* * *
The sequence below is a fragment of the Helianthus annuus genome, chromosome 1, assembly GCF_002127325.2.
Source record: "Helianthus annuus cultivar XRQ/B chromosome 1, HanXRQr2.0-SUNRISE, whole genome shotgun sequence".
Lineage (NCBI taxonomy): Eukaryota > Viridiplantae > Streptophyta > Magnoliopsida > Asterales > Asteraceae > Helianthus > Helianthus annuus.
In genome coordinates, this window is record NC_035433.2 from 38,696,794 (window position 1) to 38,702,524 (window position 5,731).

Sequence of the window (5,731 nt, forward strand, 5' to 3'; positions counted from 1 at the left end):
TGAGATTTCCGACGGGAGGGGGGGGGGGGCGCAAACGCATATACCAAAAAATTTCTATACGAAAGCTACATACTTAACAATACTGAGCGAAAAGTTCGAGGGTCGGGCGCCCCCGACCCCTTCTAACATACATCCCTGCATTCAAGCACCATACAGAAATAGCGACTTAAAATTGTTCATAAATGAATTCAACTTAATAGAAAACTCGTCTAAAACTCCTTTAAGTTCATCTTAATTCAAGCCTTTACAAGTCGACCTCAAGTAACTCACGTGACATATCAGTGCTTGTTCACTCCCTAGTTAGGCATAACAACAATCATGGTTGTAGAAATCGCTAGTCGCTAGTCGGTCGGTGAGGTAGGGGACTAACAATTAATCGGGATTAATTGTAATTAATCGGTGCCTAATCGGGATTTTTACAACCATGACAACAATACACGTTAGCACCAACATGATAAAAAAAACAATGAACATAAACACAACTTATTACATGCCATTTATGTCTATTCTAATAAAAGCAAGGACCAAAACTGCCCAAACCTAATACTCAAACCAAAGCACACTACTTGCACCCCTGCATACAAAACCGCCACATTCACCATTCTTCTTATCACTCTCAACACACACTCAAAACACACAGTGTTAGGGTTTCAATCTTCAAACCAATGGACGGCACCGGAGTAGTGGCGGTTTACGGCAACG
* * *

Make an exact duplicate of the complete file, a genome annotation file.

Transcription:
The sequence below is a fragment of the Helianthus annuus genome, chromosome 1, assembly GCF_002127325.2.
Source record: "Helianthus annuus cultivar XRQ/B chromosome 1, HanXRQr2.0-SUNRISE, whole genome shotgun sequence".
Lineage (NCBI taxonomy): Eukaryota > Viridiplantae > Streptophyta > Magnoliopsida > Asterales > Asteraceae > Helianthus > Helianthus annuus.
In genome coordinates, this window is record NC_035433.2 from 38,696,794 (window position 1) to 38,702,524 (window position 5,731).

Sequence of the window (5,731 nt, forward strand, 5' to 3'; positions counted from 1 at the left end):
TGAGATTTCCGACGGGAGGGGGGGGGGGGCGCAAACGCATATACCAAAAAATTTCTATACGAAAGCTACATACTTAACAATACTGAGCGAAAAGTTCGAGGGTCGGGCGCCCCCGACCCCTTCTAACATACATCCCTGCATTCAAGCACCATACAGAAATAGCGACTTAAAATTGTTCATAAATGAATTCAACTTAATAGAAAACTCGTCTAAAACTCCTTTAAGTTCATCTTAATTCAAGCCTTTACAAGTCGACCTCAAGTAACTCACGTGACATATCAGTGCTTGTTCACTCCCTAGTTAGGCATAACAACAATCATGGTTGTAGAAATCGCTAGTCGCTAGTCGGTCGGTGAGGTAGGGGACTAACAATTAATCGGGATTAATTGTAATTAATCGGTGCCTAATCGGGATTTTTACAACCATGACAACAATACACGTTAGCACCAACATGATAAAAAAAACAATGAACATAAACACAACTTATTACATGCCATTTATGTCTATTCTAATAAAAGCAAGGACCAAAACTGCCCAAACCTAATACTCAAACCAAAGCACACTACTTGCACCCCTGCATACAAAACCGCCACATTCACCATTCTTCTTATCACTCTCAACACACACTCAAAACACACAGTGTTAGGGTTTCAATCTTCAAACCAATGGACGGCACCGGAGTAGTGGCGGTTTACGGCAACG